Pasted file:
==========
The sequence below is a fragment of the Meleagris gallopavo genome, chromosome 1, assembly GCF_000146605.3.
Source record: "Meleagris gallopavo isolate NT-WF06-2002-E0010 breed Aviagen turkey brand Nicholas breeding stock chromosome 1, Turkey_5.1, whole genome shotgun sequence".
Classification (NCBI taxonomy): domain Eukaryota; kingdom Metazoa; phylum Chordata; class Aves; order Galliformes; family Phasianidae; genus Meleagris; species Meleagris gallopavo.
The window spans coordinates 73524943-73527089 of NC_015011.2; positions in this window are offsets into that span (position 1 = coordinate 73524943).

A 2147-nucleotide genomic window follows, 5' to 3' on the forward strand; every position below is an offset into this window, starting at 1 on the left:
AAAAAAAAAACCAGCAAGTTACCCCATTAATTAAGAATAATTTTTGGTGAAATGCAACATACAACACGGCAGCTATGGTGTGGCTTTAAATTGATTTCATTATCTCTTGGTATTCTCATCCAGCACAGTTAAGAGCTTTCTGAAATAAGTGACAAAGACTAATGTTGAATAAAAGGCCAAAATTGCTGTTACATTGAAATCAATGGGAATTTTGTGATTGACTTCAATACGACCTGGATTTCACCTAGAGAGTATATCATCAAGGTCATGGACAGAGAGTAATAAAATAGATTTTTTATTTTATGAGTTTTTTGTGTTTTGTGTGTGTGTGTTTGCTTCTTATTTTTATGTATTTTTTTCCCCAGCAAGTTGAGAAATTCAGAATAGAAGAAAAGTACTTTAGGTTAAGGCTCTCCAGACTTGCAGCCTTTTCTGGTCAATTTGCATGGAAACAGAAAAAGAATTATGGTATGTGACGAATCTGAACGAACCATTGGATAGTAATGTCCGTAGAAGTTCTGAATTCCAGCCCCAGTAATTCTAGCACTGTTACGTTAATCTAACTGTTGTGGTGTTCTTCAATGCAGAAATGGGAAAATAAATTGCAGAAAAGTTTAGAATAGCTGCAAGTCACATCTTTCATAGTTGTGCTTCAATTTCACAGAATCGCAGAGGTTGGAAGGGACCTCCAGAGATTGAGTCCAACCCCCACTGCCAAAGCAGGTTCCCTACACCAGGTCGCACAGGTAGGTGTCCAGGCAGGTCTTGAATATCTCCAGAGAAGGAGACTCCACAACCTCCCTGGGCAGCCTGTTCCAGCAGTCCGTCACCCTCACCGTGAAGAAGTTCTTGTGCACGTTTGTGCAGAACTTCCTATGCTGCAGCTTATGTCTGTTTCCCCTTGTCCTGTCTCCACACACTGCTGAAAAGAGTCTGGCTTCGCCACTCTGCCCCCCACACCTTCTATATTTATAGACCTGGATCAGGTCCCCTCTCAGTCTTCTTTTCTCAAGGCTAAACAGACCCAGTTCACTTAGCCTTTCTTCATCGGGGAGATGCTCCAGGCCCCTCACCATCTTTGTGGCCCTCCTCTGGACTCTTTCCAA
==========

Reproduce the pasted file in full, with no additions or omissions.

The sequence below is a fragment of the Meleagris gallopavo genome, chromosome 1, assembly GCF_000146605.3.
Source record: "Meleagris gallopavo isolate NT-WF06-2002-E0010 breed Aviagen turkey brand Nicholas breeding stock chromosome 1, Turkey_5.1, whole genome shotgun sequence".
Classification (NCBI taxonomy): domain Eukaryota; kingdom Metazoa; phylum Chordata; class Aves; order Galliformes; family Phasianidae; genus Meleagris; species Meleagris gallopavo.
The window spans coordinates 73524943-73527089 of NC_015011.2; positions in this window are offsets into that span (position 1 = coordinate 73524943).

A 2147-nucleotide genomic window follows, 5' to 3' on the forward strand; every position below is an offset into this window, starting at 1 on the left:
AAAAAAAAAACCAGCAAGTTACCCCATTAATTAAGAATAATTTTTGGTGAAATGCAACATACAACACGGCAGCTATGGTGTGGCTTTAAATTGATTTCATTATCTCTTGGTATTCTCATCCAGCACAGTTAAGAGCTTTCTGAAATAAGTGACAAAGACTAATGTTGAATAAAAGGCCAAAATTGCTGTTACATTGAAATCAATGGGAATTTTGTGATTGACTTCAATACGACCTGGATTTCACCTAGAGAGTATATCATCAAGGTCATGGACAGAGAGTAATAAAATAGATTTTTTATTTTATGAGTTTTTTGTGTTTTGTGTGTGTGTGTTTGCTTCTTATTTTTATGTATTTTTTTCCCCAGCAAGTTGAGAAATTCAGAATAGAAGAAAAGTACTTTAGGTTAAGGCTCTCCAGACTTGCAGCCTTTTCTGGTCAATTTGCATGGAAACAGAAAAAGAATTATGGTATGTGACGAATCTGAACGAACCATTGGATAGTAATGTCCGTAGAAGTTCTGAATTCCAGCCCCAGTAATTCTAGCACTGTTACGTTAATCTAACTGTTGTGGTGTTCTTCAATGCAGAAATGGGAAAATAAATTGCAGAAAAGTTTAGAATAGCTGCAAGTCACATCTTTCATAGTTGTGCTTCAATTTCACAGAATCGCAGAGGTTGGAAGGGACCTCCAGAGATTGAGTCCAACCCCCACTGCCAAAGCAGGTTCCCTACACCAGGTCGCACAGGTAGGTGTCCAGGCAGGTCTTGAATATCTCCAGAGAAGGAGACTCCACAACCTCCCTGGGCAGCCTGTTCCAGCAGTCCGTCACCCTCACCGTGAAGAAGTTCTTGTGCACGTTTGTGCAGAACTTCCTATGCTGCAGCTTATGTCTGTTTCCCCTTGTCCTGTCTCCACACACTGCTGAAAAGAGTCTGGCTTCGCCACTCTGCCCCCCACACCTTCTATATTTATAGACCTGGATCAGGTCCCCTCTCAGTCTTCTTTTCTCAAGGCTAAACAGACCCAGTTCACTTAGCCTTTCTTCATCGGGGAGATGCTCCAGGCCCCTCACCATCTTTGTGGCCCTCCTCTGGACTCTTTCCAA